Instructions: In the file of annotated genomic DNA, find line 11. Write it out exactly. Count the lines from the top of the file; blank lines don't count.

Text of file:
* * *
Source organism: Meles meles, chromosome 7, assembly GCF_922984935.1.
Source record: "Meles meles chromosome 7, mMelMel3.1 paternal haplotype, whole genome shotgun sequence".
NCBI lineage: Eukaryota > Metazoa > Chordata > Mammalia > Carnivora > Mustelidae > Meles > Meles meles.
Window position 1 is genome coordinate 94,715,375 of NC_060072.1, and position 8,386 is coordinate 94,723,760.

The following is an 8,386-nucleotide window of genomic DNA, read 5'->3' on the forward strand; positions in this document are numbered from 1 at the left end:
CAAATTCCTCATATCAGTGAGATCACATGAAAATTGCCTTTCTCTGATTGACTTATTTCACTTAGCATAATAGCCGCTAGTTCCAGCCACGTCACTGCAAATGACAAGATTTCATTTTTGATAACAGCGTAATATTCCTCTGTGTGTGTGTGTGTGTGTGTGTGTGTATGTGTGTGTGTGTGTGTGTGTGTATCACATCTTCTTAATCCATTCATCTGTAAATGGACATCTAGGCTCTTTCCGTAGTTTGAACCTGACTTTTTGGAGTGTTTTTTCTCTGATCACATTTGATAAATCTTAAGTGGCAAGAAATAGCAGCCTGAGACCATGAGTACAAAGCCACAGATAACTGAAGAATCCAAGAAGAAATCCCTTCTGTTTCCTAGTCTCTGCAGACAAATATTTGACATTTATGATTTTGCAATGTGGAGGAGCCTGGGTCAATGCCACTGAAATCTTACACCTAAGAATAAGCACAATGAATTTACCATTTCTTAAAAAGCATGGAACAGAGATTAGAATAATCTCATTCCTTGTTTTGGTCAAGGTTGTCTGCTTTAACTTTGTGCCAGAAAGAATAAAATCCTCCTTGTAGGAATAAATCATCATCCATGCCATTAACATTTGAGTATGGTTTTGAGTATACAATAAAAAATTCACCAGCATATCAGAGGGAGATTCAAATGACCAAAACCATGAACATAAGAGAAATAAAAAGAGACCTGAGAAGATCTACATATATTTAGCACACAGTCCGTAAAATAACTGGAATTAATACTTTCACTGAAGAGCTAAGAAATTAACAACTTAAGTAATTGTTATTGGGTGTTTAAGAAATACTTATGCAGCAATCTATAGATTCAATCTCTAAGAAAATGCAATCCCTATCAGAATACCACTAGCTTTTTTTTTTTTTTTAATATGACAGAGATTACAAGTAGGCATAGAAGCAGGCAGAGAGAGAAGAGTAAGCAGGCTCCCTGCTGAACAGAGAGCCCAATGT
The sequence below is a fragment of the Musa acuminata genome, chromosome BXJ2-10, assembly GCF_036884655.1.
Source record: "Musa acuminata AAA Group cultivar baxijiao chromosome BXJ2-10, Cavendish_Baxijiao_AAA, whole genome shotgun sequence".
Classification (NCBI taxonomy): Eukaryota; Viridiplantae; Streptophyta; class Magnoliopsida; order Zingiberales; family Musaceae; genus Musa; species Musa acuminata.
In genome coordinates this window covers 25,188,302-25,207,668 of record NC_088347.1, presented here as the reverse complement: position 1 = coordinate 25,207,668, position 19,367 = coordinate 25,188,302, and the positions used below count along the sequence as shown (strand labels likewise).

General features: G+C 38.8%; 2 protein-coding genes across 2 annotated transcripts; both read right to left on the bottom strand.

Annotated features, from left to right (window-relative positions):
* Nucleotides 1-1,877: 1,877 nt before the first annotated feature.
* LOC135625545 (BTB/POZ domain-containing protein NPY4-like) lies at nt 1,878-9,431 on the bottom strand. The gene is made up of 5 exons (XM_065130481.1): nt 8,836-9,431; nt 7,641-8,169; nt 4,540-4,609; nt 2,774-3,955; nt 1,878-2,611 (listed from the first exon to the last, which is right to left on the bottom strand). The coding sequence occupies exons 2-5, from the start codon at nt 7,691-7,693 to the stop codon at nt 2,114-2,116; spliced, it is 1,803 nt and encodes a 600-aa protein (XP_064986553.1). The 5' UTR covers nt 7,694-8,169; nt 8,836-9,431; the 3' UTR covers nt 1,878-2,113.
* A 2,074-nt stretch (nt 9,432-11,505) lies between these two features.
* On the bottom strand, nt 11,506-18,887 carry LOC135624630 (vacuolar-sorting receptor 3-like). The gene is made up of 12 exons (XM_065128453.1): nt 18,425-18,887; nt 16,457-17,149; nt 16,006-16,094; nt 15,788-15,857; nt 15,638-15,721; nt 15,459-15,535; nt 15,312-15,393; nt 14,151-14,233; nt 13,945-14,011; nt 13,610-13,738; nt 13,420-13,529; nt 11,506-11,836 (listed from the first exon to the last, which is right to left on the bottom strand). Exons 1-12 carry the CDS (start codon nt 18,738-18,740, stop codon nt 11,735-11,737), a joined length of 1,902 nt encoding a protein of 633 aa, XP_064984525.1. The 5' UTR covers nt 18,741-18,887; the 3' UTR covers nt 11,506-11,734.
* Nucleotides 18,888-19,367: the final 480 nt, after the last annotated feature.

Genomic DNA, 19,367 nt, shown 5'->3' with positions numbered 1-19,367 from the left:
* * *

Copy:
General features: G+C 38.8%; 2 protein-coding genes across 2 annotated transcripts; both read right to left on the bottom strand.